Friction Stir Welding is another friction welding technique that has beneficially impacted the aerospace, transportation and electronics industries. Like other friction welding processes, friction stir welding uses frictional heat and force to forge materials together creating extremely high-quality, solid-state joints.
In other friction welding processes, one of the two parts is typically moving — creating the friction and heat needed to form the bond. However, in friction stir welding both parts are stationary and the relative motion is created by a rotating pin tool.
The two parts being joined are clamped together to keep them stationary throughout the process. The friction stir welding process uses a non-consumable pin tool — for a visual, picture a dry erase marker with the cap on. The pin (the tip of the marker cap) rotates and penetrates the material along the seam of the two parts. The shoulder of the tool (the wider surface of the cap) rides along the surface of the parts and input most of the heat and force as the pin rotates. The rotating pin embedded between the two parts plasticizes and is mixes the two parts together; this is the stirring action. The tool moves along the length of the seam while the rotating pin literally stirs the two materials together leaving a distinctive flow pattern of forged material in its path. The grain structure in the weld zone is finer than that of the parent material and has similar strength, bending, and fatigue characteristics.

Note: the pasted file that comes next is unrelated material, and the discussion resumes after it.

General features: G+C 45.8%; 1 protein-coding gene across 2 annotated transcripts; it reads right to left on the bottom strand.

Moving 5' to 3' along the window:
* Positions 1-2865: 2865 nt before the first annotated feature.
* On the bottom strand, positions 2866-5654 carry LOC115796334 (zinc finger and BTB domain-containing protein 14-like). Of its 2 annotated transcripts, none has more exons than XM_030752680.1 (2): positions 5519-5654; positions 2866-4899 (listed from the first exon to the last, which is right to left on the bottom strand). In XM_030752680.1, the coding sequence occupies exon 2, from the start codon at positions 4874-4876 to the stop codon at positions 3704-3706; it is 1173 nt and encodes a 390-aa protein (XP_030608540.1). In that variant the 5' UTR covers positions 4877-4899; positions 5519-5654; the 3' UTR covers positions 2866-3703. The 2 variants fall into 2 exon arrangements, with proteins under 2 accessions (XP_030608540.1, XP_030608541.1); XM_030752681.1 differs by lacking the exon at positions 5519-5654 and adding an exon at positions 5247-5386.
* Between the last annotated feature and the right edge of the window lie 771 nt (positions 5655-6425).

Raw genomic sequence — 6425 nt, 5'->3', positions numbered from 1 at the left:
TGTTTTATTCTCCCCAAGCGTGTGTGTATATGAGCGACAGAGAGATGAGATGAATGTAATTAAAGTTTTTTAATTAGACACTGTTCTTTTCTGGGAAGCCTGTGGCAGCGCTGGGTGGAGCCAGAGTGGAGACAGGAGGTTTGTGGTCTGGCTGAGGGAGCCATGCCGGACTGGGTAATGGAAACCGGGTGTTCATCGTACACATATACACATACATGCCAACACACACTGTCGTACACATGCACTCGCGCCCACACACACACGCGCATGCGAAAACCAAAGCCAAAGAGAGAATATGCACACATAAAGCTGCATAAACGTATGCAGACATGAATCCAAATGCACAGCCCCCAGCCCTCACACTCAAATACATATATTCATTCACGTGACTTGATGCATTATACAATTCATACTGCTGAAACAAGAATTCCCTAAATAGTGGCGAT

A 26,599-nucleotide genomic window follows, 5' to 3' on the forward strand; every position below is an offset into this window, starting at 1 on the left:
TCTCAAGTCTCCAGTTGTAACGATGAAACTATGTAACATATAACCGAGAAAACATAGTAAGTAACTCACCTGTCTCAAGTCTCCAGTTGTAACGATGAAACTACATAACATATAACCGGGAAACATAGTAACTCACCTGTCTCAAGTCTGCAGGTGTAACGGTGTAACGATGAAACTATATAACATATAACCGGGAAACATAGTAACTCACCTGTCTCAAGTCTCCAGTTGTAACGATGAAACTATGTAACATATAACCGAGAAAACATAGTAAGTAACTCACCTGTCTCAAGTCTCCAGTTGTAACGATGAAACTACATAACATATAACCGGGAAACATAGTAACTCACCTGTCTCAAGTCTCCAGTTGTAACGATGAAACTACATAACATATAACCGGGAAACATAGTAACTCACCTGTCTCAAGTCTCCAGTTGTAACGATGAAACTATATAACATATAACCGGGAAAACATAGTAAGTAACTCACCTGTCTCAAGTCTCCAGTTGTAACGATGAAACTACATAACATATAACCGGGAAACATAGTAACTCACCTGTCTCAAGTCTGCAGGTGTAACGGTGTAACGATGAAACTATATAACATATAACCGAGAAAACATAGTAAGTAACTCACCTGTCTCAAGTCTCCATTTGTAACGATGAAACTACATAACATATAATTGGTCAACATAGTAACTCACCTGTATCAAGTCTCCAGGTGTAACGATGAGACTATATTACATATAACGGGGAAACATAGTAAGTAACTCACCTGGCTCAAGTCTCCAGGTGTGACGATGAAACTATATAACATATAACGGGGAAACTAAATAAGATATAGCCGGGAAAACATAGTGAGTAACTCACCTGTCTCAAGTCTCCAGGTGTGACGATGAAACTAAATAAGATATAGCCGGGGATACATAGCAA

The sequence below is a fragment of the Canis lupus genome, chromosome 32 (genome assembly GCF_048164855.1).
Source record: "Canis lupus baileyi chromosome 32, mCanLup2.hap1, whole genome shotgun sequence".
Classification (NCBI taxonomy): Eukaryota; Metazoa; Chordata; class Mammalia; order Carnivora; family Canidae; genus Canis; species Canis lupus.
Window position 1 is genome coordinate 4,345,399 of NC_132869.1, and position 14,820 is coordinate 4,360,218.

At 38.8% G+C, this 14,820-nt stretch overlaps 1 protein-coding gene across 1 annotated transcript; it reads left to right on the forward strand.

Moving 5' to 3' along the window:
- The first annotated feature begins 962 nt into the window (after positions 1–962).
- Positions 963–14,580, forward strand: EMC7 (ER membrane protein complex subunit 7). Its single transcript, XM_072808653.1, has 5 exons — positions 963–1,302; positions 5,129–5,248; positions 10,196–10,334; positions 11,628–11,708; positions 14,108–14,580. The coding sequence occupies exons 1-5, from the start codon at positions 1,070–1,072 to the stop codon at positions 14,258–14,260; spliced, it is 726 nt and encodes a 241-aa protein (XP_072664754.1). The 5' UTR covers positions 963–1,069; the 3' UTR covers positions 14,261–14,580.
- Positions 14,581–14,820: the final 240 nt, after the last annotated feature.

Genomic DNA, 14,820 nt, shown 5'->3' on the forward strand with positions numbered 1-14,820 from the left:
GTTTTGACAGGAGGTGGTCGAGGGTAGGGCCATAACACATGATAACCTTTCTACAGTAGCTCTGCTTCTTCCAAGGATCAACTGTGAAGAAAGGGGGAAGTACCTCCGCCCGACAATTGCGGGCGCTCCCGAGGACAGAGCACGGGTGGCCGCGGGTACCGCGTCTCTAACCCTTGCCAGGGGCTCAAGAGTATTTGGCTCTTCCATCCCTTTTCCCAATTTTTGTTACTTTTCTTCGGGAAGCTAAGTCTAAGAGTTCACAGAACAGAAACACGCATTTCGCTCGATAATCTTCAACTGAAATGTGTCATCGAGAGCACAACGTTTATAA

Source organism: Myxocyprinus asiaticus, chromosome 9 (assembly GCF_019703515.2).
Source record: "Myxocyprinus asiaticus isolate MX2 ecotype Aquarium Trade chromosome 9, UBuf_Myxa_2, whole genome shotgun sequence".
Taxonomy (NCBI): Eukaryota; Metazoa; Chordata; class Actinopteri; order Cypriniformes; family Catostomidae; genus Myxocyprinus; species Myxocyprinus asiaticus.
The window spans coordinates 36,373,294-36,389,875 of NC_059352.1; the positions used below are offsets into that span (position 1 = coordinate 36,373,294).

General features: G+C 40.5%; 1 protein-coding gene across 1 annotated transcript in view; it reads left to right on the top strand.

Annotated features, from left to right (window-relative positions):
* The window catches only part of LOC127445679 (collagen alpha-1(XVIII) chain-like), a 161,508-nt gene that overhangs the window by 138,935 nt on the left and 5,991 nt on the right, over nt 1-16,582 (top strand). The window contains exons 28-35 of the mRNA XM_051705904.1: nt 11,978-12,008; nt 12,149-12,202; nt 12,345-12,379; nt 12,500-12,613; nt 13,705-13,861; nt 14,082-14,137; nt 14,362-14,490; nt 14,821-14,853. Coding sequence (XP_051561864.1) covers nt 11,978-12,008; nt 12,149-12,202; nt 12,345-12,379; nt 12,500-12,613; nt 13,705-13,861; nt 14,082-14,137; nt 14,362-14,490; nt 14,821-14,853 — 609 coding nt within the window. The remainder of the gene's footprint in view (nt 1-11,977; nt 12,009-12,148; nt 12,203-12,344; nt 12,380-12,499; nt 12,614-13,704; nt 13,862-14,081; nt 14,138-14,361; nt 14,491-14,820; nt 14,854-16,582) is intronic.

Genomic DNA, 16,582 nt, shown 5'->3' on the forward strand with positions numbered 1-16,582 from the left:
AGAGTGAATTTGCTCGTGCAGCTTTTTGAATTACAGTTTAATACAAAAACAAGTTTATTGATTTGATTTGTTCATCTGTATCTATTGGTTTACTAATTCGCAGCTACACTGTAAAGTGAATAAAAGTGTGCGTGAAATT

Friction stir welding can be used to weld very thin materials — as thin as 1mm or less. The materials can also be very wide or very long, such as panels or plates. One great friction stir welding application is welding extrusions. Extrusions are materials that are specifically shaped and can vary in many different geometries. The FSW process can be very cost effective because smaller extrusions are much less expensive to produce than really wide extrusions. And with friction stir welding, it is easy to weld together many small extrusions until the part is as large as needed.
So why use friction stir welding instead of fusion welding? When using fusion welding one of the side-effects is melting. Melting means re-solidification, which can weaken the parent material. So to get the same joint strength of a solid-state bond, a fusion weld would require more material at the welding section which adds mass. The longer or wider the part, the more material is needed at the welding section and the more mass increases. Instead, friction stir welding results in the same solid-state joint using less material. This provides cost savings for the same high performance. Small weight savings in high volume automotive applications or significant weight savings in larger extrusions can add up to significant savings for the OEM.
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